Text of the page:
It takes more than just digging a hole, covering it with plastic, and adding water to create a garden pond. There are other factors to take into account, such whether it should contain fish or only plants, how big or tiny it should be, its design, and so forth. You’ll be happy with the results and may proudly stand around with a beer in your hand, applauding your efforts after the fact, so be prepared to dig a decent hole and spend several hours whining about your sore back. Building a garden pond can be a highly fulfilling endeavor for those who have done it.
Step 1 – Decide on where to build your pond.
Naturally, level ground would be ideal because otherwise, leveling yourself would take much more time and work. It is foolish to construct a garden pond below a tree since the roots will spread out over time and may intrude on the pond’s boundaries. A shortage of sunshine, which is necessary for your pond’s life, will also result from the tree’s shade. The pump will require electricity, so being close to an outlet is crucial.
Step 2 – Prefabricated or do-it-yourself liner?
Prefabs are more expensive, but you pay for their simplicity of installation, sturdiness, and low maintenance requirements. There are many price points for liners, and in general, the more you pay, the longer your lining will endure.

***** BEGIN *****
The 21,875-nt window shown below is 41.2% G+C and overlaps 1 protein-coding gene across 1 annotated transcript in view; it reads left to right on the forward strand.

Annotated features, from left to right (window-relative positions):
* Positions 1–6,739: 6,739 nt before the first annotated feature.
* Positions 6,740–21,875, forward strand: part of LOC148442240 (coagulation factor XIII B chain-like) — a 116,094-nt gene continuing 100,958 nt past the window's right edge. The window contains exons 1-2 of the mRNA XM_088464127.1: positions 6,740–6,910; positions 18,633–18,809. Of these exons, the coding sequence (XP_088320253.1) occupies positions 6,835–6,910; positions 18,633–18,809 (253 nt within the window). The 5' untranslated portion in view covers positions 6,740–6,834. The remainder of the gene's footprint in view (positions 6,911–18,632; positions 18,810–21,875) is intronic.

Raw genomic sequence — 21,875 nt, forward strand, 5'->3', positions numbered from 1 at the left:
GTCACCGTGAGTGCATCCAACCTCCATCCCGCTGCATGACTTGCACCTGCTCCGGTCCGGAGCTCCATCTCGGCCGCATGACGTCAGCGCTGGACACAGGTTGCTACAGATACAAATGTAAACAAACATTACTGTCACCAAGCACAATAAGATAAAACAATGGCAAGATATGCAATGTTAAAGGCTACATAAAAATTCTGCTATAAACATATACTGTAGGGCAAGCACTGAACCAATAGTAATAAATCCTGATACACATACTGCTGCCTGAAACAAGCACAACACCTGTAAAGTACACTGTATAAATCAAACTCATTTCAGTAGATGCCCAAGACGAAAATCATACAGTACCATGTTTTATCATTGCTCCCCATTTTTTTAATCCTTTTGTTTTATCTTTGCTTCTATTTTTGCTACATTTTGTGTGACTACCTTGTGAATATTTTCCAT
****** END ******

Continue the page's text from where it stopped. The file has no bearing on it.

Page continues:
Step 3 – Installation
For a prefabricated pond, place it upside down in the space you have allotted, mark the perimeter with 6 to 8 inches more, and then begin digging. If you plan to use liners, when measuring your outline, consider the size of the liner you plan to use. To create a garden pond that will last for many years, it is important to clear the cavity of all waste in order to prevent damage to the pond’s bottom. Add the prefab or lay the lining once the hole has reached the necessary depth and size. Fill the pond with water until it is about one-quarter full so that the weight will hold it in place while you fill in the spaces with soil.
Step 4 – Decoration
You can now add plants, rocks, bark and stone around the ‘banks’ of the pond for a more natural appearance. If you intend to add fish, plants that overhang into the water will be useful as shade and hiding spots.
Step 5 – Add aquatic plants
If you’re building a garden pond that doesn’t have a pump, you should aim for plenty of plant life to keep algae growth under control.
Step 6 – Install a pump and filter
There are numerous versions available, and your retailer can advise you on which size will work best for your pond. It’s normally a straightforward process to submerge the pump in water and connect the hose to it, but read the directions carefully. To force water through the filter first, the filter must be put in front of the pump. One of the things that makes building a garden pond and furnishing it so satisfying is that it should just take a weekend.